Toronto Raptors guard DeMar DeRozan dunks while defended by Detroit Pistons forward Kyle Singler during the first half Sunday in Auburn Hills, Mich. ASSOCIATED PRESS
AUBURN HILLS, Mich. — Kyle Lowry picked up his fifth foul at around the midway point of the fourth quarter — then was called for his sixth 20 seconds later.
It was the type of mistake that could prove costly for Toronto in the playoffs, but this time the Raptors were able to overcome it.
DeMar DeRozan scored 14 of his 30 points in the fourth quarter, and the Raptors tied a franchise record for victories with a 116-107 win over the Detroit Pistons today. Lowry scored 28 points before fouling out with 5:51 remaining.
“I was just glad the guys won it without me,” Lowry said. “DeMar was rested going into the fourth quarter, and he really took over down the stretch. That’s what happens when he is aggressive — he can take over a game.”
The Raptors (47-33) had already clinched the Atlantic Division, and the victory over Detroit was their 10th in 14 games. Toronto has reached the 47-win mark for the third time. The Raptors went 47-35 in 2001 and 2007.
Andre Drummond had 14 points and 17 rebounds for the Pistons in the final home game of their dismal season. Detroit’s Josh Smith missed a fourth straight game with tendinitis in his left knee.
Detroit trailed by as many as 18 in the first half but rallied to take the lead late in the third quarter. But no matter what the Pistons did, DeRozan always seemed to have an answer in the fourth.
“I understood if we were going to win the game, then I had to step it up,” DeRozan said. “I just tried to make plays for us and get a couple of easy baskets.”
DeRozan’s three-point play put the Raptors ahead 97-95 and started an 11-2 run. His emphatic, right-handed dunk made it 107-99 and thrilled the vocal contingent of Toronto fans who were in attendance.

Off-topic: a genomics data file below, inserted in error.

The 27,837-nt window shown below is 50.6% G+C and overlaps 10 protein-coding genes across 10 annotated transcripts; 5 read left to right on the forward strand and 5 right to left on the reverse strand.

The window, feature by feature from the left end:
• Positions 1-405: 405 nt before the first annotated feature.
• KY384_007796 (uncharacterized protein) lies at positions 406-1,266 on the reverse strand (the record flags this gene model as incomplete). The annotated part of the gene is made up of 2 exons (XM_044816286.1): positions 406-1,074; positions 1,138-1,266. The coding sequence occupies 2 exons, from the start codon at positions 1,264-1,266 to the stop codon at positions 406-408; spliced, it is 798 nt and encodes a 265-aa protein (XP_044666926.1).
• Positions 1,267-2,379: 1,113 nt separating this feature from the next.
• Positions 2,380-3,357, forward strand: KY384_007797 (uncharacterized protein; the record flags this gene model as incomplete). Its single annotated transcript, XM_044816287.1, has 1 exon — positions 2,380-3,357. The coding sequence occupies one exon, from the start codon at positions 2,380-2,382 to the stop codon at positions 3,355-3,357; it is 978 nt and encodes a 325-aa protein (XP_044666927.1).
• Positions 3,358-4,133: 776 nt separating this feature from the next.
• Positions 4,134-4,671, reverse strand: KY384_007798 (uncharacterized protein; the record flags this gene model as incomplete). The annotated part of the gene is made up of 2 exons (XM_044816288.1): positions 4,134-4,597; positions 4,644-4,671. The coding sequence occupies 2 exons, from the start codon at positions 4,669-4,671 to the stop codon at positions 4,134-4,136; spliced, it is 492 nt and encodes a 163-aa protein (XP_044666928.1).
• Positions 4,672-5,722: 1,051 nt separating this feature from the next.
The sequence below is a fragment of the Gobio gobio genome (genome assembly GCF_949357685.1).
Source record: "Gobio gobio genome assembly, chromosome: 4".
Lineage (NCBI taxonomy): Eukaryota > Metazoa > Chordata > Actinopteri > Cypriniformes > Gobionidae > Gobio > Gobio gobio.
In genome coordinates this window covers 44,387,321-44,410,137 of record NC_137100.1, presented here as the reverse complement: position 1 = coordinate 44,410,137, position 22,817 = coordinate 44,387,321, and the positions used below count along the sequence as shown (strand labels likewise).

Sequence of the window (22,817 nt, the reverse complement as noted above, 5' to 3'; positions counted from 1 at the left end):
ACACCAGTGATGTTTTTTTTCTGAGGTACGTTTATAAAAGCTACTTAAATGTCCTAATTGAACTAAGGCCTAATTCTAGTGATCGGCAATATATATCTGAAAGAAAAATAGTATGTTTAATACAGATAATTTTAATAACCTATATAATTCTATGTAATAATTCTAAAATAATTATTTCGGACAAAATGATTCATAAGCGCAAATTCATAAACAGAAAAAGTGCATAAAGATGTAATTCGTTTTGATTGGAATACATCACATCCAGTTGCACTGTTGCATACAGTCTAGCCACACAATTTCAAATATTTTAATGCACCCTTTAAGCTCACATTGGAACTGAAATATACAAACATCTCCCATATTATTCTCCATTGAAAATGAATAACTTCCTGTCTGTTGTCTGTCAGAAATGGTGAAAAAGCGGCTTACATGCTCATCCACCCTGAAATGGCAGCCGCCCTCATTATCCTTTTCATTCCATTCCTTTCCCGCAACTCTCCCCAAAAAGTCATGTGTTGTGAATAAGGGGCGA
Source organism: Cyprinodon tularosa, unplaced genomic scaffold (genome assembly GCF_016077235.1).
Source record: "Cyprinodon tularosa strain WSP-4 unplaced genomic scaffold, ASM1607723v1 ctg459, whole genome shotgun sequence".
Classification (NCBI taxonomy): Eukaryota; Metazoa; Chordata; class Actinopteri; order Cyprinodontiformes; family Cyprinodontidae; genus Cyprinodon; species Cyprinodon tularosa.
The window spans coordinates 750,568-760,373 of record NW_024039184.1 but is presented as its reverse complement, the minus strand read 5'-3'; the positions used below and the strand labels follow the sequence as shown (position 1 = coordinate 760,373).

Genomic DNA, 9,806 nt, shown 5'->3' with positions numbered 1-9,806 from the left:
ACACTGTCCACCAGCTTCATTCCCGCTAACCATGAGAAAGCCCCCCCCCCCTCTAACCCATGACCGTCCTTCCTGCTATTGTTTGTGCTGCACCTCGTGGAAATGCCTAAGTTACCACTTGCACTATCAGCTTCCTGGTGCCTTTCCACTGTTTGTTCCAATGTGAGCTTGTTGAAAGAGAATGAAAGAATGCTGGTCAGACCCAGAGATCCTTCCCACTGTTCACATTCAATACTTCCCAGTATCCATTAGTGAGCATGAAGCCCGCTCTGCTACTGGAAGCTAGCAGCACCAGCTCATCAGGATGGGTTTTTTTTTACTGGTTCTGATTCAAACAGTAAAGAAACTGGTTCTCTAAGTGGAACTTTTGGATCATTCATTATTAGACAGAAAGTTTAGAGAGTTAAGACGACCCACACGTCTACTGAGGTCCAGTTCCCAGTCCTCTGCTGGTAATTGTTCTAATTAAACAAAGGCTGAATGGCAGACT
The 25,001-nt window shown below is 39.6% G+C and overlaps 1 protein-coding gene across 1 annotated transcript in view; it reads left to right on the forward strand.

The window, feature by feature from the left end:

“The fans were unbelievable,” Lowry said. “I’ve never heard anything like that, especially not here.”
The Raptors shot 74 percent from the field during a brilliant first quarter and looked headed for a blowout. A three-point play by Terrence Ross put Toronto up 20-5, and an alley-oop to DeRozan made it 28-12.
It was 42-26 at the end of the quarter, and DeRozan’s four-point play early in the second made it 46-28.
“We had no rhythm early on and we didn’t guard. You give a team 42 points in the first quarter, I don’t know what your chance of winning is, but I would think in this league it’s pretty low,” Pistons interim coach John Loyer said. “Then you really have to fight uphill the whole way. But to our guys’ credit, they fought an uphill battle.”
The Pistons trailed 63-49 at halftime but made a game of it by outscoring Toronto 37-24 in the third. Detroit dominated the boards, finishing with 21 offensive rebounds. Greg Monroe had 23 points and 10 rebounds.
Lowry’s fifth foul came with 6:11 remaining. He then fouled out going after a rebound on a missed shot by DeRozan. The Pistons couldn’t take advantage, though.
After a free throw by Drummond cut Detroit’s deficit to two, Jonas Valanciunas answered with a free throw and Ross made a 3-pointer for the Raptors. A layup by Patrick Patterson made it 105-97.
NOTES: Detroit’s Tony Mitchell had four fouls in 6:16 of playing time in the first quarter. Then he didn’t play again until the final minute of the fourth. ... The Pistons weren’t thrilled with the officiating early. Monroe was called for a technical foul in the first, and Detroit was charged with a team technical in the second. ... Toronto has scored at least 100 points in six straight games.